Tennis Phenom Coco Gauff is set to get two French Open titles and big money

Tennis Phenom Coco Gauff is set to get two French Open titles and big money

Comparisons to Serena Williams started early for Coco Gauff, who won a national tennis tournament aged 8 and became the world’s No. 1 junior player aged 14. By the time she beat Venus Williams in the first round at Wimbledon in 2019 and became the youngest player to reach the fourth round of a Grand Slam since 1996 – she was regularly labeled as the future of tennis.

This future may have arrived.

Gauff, now 18, will play for the French Open women’s singles title in Saturday’s final against top-ranked Iga Swiatek, herself a phenom at just 21. The following day, Gauff will take to the court alongside fellow American Jessica Pegula in the women’s doubles final. against Caroline Garcia and Kristina Mladenovic.

A win on Saturday would secure $2.4 million for Gauff, who hasn’t lost a singles set at Roland Garros and is seeking his first major title; she and Pegula would split an additional $620,000 with a victory on Sunday. Even if she loses both games, those prizes will be $1.2 million and $310,000 before taxes.

It’s a pretty impressive run for a player who just graduated from high school. But Gauff is already making money, with $3.2 million in career prize money since turning pro in 2018. And she’s set to earn a whole lot more.

off the field, Forbes estimates she earns at least $4 million a year before taxes and agent fees from sponsors, including New Balance apparel, Head tennis racquets and Barilla pasta. Over the past three months, it has unveiled partnerships with retailer American Eagle and Autograph, the NFT company co-founded by Tom Brady.

Brands came claiming early, hoping lock up a player who followed her success at the junior level by becoming the youngest singles champion on the WTA Tour since 2004 at the age of 15 and is now the youngest player in the WTA top 100, ranked 23rd. In 2019, Forbes reported that Gauff was already making $1 million from endorsements when she was 15.

But her agent, Team8’s Alessandro Barel Di Sant Albano, and her parents – father Corey, who coaches her, and mother Candi, who homeschooled her – turned down many of the opportunities that came their way, adopting a long-term approach to Gauff’s career on and off the pitch. Deals with high-profile brands like Rolex and Microsoft made sense after her escape in 2019, but care is taken not to over-market Gauff at this young age or add to the pressure she has admitted to feeling. a post 2020 for behind the racket. She is focused on tennis and her newly bolstered playing schedule, now that she is 18 and no longer subject to WTA restrictions on the number of tournaments young players can enter each year.

Even with these limitations, she is already knocking on the door of the highest paid female athletes in the world, with the top ten threshold set at $5.7 million last year by WNBA star Candace Parker. And Gauff’s ceiling is much higher, especially since the highest-paid female athlete in the world has been playing tennis every year since. Forbes started tracking data in 1990.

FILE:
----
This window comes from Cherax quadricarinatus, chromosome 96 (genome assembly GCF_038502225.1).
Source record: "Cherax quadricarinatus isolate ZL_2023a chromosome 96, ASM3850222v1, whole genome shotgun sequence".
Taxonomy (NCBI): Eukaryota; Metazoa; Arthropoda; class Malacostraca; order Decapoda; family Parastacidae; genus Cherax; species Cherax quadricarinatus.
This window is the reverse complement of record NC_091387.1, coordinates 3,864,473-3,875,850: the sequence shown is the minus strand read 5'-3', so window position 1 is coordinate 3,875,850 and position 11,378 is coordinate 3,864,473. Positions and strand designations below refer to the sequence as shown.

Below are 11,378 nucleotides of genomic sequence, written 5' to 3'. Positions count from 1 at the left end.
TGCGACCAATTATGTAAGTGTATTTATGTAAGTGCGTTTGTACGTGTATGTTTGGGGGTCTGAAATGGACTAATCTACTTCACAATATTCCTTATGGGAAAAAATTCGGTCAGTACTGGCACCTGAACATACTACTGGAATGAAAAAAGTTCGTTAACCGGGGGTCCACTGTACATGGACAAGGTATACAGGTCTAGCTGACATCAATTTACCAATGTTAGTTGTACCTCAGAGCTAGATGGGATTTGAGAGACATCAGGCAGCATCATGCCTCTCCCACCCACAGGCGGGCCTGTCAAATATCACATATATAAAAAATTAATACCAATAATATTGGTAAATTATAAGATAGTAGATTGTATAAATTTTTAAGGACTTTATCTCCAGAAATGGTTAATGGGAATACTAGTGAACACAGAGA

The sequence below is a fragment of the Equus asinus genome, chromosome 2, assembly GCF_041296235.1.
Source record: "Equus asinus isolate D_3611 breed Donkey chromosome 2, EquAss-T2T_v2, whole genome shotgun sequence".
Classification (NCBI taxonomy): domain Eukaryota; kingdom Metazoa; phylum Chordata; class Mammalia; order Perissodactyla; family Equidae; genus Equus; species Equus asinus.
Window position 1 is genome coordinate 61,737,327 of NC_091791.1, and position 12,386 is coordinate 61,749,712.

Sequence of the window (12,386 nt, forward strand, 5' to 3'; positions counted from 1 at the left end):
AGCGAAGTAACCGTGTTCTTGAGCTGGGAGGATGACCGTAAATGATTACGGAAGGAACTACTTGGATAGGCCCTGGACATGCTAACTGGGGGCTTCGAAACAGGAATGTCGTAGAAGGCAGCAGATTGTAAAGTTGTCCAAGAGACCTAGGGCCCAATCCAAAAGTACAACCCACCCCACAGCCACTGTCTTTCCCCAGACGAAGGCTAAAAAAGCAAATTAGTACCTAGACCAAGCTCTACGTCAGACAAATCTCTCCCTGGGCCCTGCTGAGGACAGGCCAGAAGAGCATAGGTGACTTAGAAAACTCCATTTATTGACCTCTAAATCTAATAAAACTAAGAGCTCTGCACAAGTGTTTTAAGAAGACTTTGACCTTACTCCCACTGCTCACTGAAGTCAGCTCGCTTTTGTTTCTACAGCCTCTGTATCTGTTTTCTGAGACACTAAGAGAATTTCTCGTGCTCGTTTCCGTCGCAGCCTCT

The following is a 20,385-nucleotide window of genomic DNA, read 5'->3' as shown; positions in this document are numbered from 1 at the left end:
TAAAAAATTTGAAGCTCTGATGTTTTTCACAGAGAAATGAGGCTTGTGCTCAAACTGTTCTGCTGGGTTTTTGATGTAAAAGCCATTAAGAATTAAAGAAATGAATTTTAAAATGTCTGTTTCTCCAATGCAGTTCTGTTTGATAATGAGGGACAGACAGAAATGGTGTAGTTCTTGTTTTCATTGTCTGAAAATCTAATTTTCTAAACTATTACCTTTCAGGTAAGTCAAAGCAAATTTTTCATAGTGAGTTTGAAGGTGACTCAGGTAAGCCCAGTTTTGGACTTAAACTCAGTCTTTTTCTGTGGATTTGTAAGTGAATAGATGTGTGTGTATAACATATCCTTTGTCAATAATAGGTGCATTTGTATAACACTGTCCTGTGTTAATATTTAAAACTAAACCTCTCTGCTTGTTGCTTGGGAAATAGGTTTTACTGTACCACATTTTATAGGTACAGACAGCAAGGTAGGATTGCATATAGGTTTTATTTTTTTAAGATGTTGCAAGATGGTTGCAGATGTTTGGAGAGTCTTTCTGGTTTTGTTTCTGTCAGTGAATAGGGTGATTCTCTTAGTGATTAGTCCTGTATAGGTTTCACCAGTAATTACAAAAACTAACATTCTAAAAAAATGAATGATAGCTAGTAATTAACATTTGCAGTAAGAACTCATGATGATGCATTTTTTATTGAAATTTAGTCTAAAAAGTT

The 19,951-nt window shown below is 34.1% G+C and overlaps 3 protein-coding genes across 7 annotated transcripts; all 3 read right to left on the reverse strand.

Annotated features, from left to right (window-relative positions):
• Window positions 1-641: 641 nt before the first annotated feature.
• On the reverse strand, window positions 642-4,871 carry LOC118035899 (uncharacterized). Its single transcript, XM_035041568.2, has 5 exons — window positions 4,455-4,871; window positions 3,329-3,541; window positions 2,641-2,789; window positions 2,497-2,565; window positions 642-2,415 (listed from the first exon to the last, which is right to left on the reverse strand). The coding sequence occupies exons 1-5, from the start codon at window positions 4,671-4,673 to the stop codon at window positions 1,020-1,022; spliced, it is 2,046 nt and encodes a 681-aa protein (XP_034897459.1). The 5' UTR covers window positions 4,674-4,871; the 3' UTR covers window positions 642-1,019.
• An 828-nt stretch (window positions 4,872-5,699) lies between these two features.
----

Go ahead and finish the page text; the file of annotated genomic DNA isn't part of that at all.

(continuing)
For starters, sponsorship deals in tennis usually come with performance incentives on top of base guarantees, so Gauff could unlock substantial bonuses by winning her first Grand Slam or moving up the rankings. And when she starts to expand her business, pay attention. Her endearing personality should appeal to brands, and she has the advantage of being American. That means a large base of sponsors ready to lend their support to homegrown talent, especially with Serena Williams nearing the end of her career at 40 and the American men still in the hunt for their first Grand Slam singles title. since Andy Roddick won the 2003 US Open.

Gauff used his Open de France platform to call for the end of gun violence, and this advocacy could make it even more attractive to brands. “Social awareness was probably the sixth or seventh most important issue for brands a year or two ago; now it’s first or second,” veteran marketing consultant Joe Favorito Told Forbes Last year after Naomi Osaka spoke out on mental health and racial justice issues.

Osaka, 24, a four-time major winner with lucrative ties to Japan, is the highest-paid female athlete of all time and earned an estimated $59.2 million in the 12 months ending May 1, se ranking 19th on Forbes’ annual list of highest paid athletes in the world. Williams, who has won a record 23 Grand Slam singles titles, was #31 with an estimated amount of $45.3 million.

If for no other reason than the inherent uncertainty of the sport, the odds are stacked against Gauff to catch either. But the young ace has exceeded expectations at every turn, and she has a chance for another upset on Saturday against the heavily favored Swiatek.

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